Wednesday, August 21, 2013

Indian Spiced Eggplant Yogurt Dip

Roasted CSA farm share eggplant seasoned with Indian spices and tempered with yogurt for a spicy, tangy kid-friendly appetizer.

Indian-Spiced Eggplant Yogurt Dip


Eggplant in the CSA farm share, as I have admitted recently, is something that requires thought on my part.  It's not like carrots or broccoli, familiar enough to eat any old way.  It's not like a tomato that can be delicious on a sandwich or put up when we get too many all at once.  It's not like beets, that I hog all to myself enjoy in a myriad of ways (check the Visual Recipe Index for recipe ideas by vegetable).

Eggplant is in a (very small) class of vegetables that the kids will eat, and happily, one particular way.  This summer I'm trying to change that.  When I made my Baked Eggplant Chips for the same-named Pizza the kids were not big fans.  I tried an Indian-spiced eggplant chip and the texture put my daughter off, but I was on to something--keep the flavor, use the food processor.
This will be a loose recipe because I'll suggest using whatever Indian cooking spices you have on hand.  Don't have garam masala?  Use cumin, coriander, and something for heat.  Don't have hot Madras curry powder, but do have other Indian spice blends (like I used in my Slow Cooker Squash and Beef Masala?)  Use those instead.  The idea is to sauté the onions with the spices, then combine with the eggplant and yogurt.  This recipe is best after the flavors have had a good 4+ hours to blend together, which means to me that it's not a good recipe for a tentative cook because how can you taste and adjust seasonings?  You don't need a food processor for this recipe, but I'm a fool for mine and love the utter smoothness of this dip thanks to it.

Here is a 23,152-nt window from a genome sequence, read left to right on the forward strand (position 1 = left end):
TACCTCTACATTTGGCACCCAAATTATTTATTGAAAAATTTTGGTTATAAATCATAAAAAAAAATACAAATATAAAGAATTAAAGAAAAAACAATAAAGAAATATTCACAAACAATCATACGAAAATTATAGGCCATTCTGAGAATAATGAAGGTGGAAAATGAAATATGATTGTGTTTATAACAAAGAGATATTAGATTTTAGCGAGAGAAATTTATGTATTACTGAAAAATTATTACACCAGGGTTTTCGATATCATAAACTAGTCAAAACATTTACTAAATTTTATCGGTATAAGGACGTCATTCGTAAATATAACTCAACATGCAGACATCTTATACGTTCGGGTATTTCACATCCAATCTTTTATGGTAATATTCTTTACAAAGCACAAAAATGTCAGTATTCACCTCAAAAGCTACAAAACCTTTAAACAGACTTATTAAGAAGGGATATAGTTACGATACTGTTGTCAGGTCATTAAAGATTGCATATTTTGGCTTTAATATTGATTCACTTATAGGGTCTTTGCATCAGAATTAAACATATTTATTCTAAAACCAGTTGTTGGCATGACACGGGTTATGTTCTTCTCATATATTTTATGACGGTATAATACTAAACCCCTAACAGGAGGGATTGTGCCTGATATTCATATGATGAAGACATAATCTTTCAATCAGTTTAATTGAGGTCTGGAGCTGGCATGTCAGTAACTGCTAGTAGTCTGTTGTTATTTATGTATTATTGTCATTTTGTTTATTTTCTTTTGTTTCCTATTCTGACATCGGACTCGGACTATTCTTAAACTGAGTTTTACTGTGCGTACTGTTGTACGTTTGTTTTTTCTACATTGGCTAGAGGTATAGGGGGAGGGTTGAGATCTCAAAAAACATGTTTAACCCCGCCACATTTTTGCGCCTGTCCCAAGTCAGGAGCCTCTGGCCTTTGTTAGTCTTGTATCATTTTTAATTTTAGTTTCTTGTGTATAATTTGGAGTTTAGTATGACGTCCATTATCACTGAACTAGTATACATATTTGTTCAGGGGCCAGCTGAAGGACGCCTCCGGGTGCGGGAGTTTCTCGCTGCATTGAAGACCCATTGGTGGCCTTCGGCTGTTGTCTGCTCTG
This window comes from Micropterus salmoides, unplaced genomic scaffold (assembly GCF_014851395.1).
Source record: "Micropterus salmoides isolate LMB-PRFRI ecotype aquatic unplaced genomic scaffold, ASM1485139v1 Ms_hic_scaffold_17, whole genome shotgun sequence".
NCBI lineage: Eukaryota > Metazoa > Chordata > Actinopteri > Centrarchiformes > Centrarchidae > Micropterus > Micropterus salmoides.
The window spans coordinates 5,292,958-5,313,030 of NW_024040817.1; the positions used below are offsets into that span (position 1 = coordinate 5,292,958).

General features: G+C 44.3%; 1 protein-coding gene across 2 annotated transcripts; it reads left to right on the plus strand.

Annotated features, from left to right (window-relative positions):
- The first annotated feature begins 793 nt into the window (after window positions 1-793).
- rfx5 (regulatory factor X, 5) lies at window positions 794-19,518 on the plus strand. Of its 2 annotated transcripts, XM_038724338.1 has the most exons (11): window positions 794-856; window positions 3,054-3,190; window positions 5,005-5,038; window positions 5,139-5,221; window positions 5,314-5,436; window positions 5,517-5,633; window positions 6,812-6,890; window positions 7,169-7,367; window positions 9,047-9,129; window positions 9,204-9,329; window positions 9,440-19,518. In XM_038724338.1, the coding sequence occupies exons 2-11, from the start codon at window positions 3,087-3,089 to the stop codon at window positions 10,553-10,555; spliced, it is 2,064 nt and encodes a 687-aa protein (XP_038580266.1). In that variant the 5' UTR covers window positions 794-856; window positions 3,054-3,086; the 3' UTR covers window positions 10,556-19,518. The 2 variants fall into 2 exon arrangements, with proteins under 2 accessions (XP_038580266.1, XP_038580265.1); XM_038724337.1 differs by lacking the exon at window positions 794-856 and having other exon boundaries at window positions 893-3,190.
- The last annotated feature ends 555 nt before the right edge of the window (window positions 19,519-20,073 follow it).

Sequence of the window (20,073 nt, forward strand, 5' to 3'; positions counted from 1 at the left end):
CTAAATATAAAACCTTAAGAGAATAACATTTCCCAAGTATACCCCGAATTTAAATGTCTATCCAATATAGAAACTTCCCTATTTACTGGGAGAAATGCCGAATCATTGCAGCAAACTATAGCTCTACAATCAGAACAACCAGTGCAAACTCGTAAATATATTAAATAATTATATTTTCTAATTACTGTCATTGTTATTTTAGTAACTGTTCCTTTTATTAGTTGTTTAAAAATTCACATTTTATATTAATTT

NOTE:  I created this recipe to be gluten free through my choice of ingredients. Check labels to confirm that your products are also gluten free. Good sources for determining that your products are gluten free can be found here: